1:18 [m. 36]--Stanza 3 (B’). The music is very similar to that of stanza 2, but
the declamation of the lines is different, with the first two lines set to an
expanded
version of the first musical line of the earlier stanza. In this line, the key
very
subtly shifts down a half-step to B major, where the rest of the stanza will
remain.
Over the last two lines, Brahms marks “Allmählig lebhafter” (“Gradually more
lively”).
The statement of “zurück, o Freund, zu dir, zu dir” and its repetition are even
more yearning and excited than in stanza 2.
1:48 [m. 50]--The cadence of stanza 3 is unexpectedly over a B minor chord. The
following interlude is similar to the preceding two, but is more active and changes
key, as the others did not. It moves back to the home key of G. It also stops the
triplet rhythm and establishes the original exuberant accompaniment.
1:54 [m. 54]--Stanza 4 (A’). Marked “Sehr lebhaft” (“Very lively”). The first
four
musical lines are the same as in stanza 1, but are performed at a faster speed.
Also, the placement of the lines is different, with the second line repeated to the
music used for the third line of stanza 1, and the third line sung to the music
used
for the first statement of the fourth line in stanza 1.
2:08 [m. 62]--For the last line of stanza 4, Brahms alters the music from stanza
1, avoiding the motion to D major heard in the repetition of that stanza’s last
line.
Instead, the line ecstatically reaches to the song’s highest note. It is repeated
to a longer, broader musical line with joyful wide leaps. The piano briefly
concludes
the song after the final vocal descent on the word “Seele” (“soul”).
2:29--END OF SONG [68 mm.]

2. “Wenn du nur zuweilen lächelst” (“If you would only smile now and then”). Text
by Georg Friedrich Daumer, adapted from the Persian by Hafis. Poco Andante. One-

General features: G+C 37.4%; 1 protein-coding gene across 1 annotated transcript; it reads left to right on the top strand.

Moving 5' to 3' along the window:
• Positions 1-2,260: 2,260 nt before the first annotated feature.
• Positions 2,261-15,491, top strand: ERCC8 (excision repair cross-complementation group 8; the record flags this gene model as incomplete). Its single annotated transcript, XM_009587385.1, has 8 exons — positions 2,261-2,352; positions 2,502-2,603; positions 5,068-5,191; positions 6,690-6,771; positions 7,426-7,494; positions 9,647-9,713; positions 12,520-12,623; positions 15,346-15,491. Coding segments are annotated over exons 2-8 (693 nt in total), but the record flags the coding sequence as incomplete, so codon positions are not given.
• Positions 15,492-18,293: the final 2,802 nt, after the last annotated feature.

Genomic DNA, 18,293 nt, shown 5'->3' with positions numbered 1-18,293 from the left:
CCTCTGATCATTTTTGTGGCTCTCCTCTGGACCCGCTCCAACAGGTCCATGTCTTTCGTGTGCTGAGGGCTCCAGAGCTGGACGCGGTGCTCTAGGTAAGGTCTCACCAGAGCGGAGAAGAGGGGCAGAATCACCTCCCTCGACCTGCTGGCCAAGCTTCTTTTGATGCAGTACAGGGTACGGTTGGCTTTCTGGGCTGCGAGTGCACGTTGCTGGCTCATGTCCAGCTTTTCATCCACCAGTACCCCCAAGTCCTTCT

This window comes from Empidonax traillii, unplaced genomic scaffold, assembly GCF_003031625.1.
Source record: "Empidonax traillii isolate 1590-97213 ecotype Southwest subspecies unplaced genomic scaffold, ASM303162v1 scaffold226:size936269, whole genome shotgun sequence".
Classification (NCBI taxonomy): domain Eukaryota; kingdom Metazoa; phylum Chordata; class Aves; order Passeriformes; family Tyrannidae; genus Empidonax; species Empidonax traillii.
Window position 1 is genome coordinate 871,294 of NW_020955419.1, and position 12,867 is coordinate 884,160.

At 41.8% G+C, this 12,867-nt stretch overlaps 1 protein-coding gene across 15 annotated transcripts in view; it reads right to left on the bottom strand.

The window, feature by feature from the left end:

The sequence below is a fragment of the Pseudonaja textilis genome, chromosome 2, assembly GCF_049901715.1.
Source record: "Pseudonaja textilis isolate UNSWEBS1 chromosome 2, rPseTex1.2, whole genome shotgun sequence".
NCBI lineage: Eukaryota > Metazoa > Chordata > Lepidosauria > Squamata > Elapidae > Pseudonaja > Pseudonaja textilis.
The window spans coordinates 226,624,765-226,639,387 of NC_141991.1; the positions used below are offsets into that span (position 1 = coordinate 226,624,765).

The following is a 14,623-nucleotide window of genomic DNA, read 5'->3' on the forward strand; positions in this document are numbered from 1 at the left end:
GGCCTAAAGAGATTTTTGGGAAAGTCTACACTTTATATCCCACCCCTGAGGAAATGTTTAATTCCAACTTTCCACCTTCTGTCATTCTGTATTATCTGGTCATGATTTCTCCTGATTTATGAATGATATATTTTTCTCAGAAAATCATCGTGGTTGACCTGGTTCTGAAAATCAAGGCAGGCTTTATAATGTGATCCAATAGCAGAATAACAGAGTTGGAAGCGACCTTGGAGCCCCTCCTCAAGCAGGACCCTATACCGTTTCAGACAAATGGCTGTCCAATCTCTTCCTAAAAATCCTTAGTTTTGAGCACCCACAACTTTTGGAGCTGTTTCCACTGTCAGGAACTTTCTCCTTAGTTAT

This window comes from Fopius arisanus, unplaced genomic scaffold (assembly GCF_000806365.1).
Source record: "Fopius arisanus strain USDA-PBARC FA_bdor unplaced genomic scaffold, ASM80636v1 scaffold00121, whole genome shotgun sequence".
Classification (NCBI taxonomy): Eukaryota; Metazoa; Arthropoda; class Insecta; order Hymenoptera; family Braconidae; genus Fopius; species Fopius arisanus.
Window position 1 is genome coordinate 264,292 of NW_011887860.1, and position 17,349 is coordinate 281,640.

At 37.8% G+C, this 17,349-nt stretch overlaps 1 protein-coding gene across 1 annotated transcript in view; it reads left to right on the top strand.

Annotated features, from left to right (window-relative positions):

verse
through-composed form. E-FLAT MAJOR, 9/8 time (Low key D-flat major).

German Text:
Wenn du nur zuweilen lächelst,
Nur zuweilen Kühle fächelst
Dieser ungemeßnen Glut -
In Geduld will ich mich fassen
Und dich alles treiben lassen,
Was der Liebe wehe tut.

English Translation

0:00 [m. 1]--The 9/8 meter sets up a gentle flow in its three-beat groupings. The
voice and piano begin together with no introduction. They establish the lilting
motion in the first line of text, with warm chords and a solid, but comforting bass
line.
0:08 [m. 3]--The piano suddenly breaks into groups of two chords that clash against
the established three-beat grouping. The second line of text then begins, with the
vocal line coaxing the piano back to the flowing rhythm. The end of this line
brings
the first minor-key inflections of notes.
0:15 [m. 5]--The third line makes a much darker turn. It is repeated, moving to
a cadence in the key of G minor. The gently flowing 9/8 rhythm and rocking bass
line persist, but are more agitated.
0:26 [m. 8]--The piano plays a three-note gesture similar to the opening notes of
the song. The music moves back to the home major for the fourth line, which enters
tentatively after the piano gesture, stammering the words “in Geduld” (“with